Nissan and Tokyo University today announced the latest piece of must-have kit for the iPhone – a ground-breaking self-healing iPhone case.
The Nissan ‘Scratch Shield’ features the Japanese car maker’s pioneering self-healing paint finish, a pioneering paint technology developed in 2005 and already used on a number of Nissan and Infiniti models around the world.
Now this ground-breaking technology has been applied to a product that’s prone to scratches through everyday use – the smartphone – with the new Scratch Shield case, Nissan says iPhone-lovers can keep their keitai looking at its best for longer.
Bob Laishley, Overseas Programme Director Business Development for Nissan in Europe, said: “We like to think laterally by taking the great innovations we’ve got from an automotive point of view, and looking at how they could be applied to improve everyday issues.”
“The Scratch Shield iPhone case is a great example of us taking a Nissan automotive technology that has had a huge impact for our customers, and then shifting the boundaries to apply it to another everyday product.”
Developed by Nissan in collaboration with University of Tokyo and Advanced Softmaterials Inc., the unique Scratch Shield paint finish was initially designed for automotive use and is available on the Nissan Murano, 370Z and X-Trail along with the Infiniti range of vehicles.
Now, for the first time ever this technology is being trialled on a non-automotive product in Europe, with the Nissan Scratch Shield iPhone case.
The case has been designed using several automotive engineering innovations to deliver a more durable and long-lasting paint coat, and closely fitting, tight case.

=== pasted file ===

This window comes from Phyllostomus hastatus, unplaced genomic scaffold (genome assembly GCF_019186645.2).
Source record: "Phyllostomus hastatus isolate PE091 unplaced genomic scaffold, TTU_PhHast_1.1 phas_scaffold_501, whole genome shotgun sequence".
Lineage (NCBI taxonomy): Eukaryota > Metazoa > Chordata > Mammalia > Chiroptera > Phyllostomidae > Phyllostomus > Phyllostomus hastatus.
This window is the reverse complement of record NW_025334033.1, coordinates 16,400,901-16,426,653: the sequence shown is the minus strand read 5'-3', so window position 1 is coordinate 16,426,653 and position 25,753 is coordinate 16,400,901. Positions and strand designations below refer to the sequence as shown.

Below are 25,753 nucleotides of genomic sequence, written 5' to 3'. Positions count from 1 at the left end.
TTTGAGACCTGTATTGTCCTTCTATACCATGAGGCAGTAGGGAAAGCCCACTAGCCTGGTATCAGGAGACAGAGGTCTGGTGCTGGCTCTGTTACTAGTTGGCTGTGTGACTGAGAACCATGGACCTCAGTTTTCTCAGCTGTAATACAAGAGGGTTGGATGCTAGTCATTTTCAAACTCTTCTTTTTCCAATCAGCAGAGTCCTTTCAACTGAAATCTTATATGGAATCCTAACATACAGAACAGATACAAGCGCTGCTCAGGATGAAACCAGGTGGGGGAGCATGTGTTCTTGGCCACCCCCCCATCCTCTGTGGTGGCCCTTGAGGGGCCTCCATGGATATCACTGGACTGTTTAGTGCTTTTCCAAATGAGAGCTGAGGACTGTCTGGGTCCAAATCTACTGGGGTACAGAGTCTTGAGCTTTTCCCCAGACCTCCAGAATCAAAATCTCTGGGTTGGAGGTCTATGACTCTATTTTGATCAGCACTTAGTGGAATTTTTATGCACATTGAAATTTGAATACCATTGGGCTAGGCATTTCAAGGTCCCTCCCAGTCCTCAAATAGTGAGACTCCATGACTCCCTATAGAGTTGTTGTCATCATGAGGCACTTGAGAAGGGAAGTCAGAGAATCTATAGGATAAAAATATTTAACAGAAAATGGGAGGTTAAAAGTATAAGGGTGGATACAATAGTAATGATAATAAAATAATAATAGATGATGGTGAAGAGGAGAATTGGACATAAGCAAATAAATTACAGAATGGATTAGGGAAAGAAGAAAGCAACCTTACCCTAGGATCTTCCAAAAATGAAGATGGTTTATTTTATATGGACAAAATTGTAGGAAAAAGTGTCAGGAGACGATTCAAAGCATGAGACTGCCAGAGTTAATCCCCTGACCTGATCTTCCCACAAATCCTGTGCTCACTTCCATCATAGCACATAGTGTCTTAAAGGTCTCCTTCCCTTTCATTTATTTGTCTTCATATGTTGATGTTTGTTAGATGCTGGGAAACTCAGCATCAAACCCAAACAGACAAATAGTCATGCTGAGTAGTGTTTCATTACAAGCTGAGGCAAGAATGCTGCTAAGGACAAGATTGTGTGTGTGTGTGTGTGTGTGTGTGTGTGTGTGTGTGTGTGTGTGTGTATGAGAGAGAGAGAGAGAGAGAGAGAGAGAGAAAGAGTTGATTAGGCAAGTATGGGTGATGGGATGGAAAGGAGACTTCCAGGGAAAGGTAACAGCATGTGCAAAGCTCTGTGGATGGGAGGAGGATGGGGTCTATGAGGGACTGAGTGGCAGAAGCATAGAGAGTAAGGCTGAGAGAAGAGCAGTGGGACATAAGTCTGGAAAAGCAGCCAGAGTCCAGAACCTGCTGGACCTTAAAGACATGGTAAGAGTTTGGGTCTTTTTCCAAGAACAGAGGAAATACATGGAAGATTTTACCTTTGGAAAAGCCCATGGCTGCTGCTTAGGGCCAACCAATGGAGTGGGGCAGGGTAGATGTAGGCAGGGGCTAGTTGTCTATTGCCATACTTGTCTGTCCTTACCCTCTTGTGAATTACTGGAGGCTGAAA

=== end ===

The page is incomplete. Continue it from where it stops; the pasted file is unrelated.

The case has three key benefits: the highly flexible and elastic properties of Scratch Shield paint technology allows fine scratches to quickly mend themselves; its tactile gel-like rather than glossy surface is more scratch-resistant than conventional paint and provides a better grip; and the case itself is made of ABS plastic – a high grade substance widely used in the automotive industry which is more rigid and robust than other plastics.
The outer ‘paint’ is made from polyrotaxane, which means that when damage occurs to the coating in the form of a fine scratch, the chemical structure is able to react to change back to its original shape and fill the gap – ‘healing’ the blemish.
An initial batch of prototypes of the innovative Scratch Shield iPhone cases has been produced by Nissan for BETA testing with selected journalists and customers, but if demand proves strong, (as we suspect it will) Nissan will put the cases on general sale later this year.
“We’re really excited about the possibilities provided by this technology,” said Laishley.
“In Japan, we’ve already linked up with world-leading mobile operator NTT DoCoMo to allow them to use the Scratch Shield technology on its Style Series N-03B mobile phones, and we think this technology has real scope beyond the automotive world.”
“We’re passionate about innovations that get people excited, and that means not being restricted to one industry or genre,” he continued.
Nissan has been licensing its unique technologies for various non-automotive applications since 2004.
Other technologies that have been licensed include its Miniature Thermal Imaging Sensor: initially designed to make driving at night safer by detecting the presence of people even in places not illuminated by the car’s headlights; the technology has been licensed to create a device which allows customers to monitor heat generation, or collect temperature readings via infrared sensor.
Nissan official site: www.nissan.co.jp
Tokyo University: www.u-tokyo.ac.jp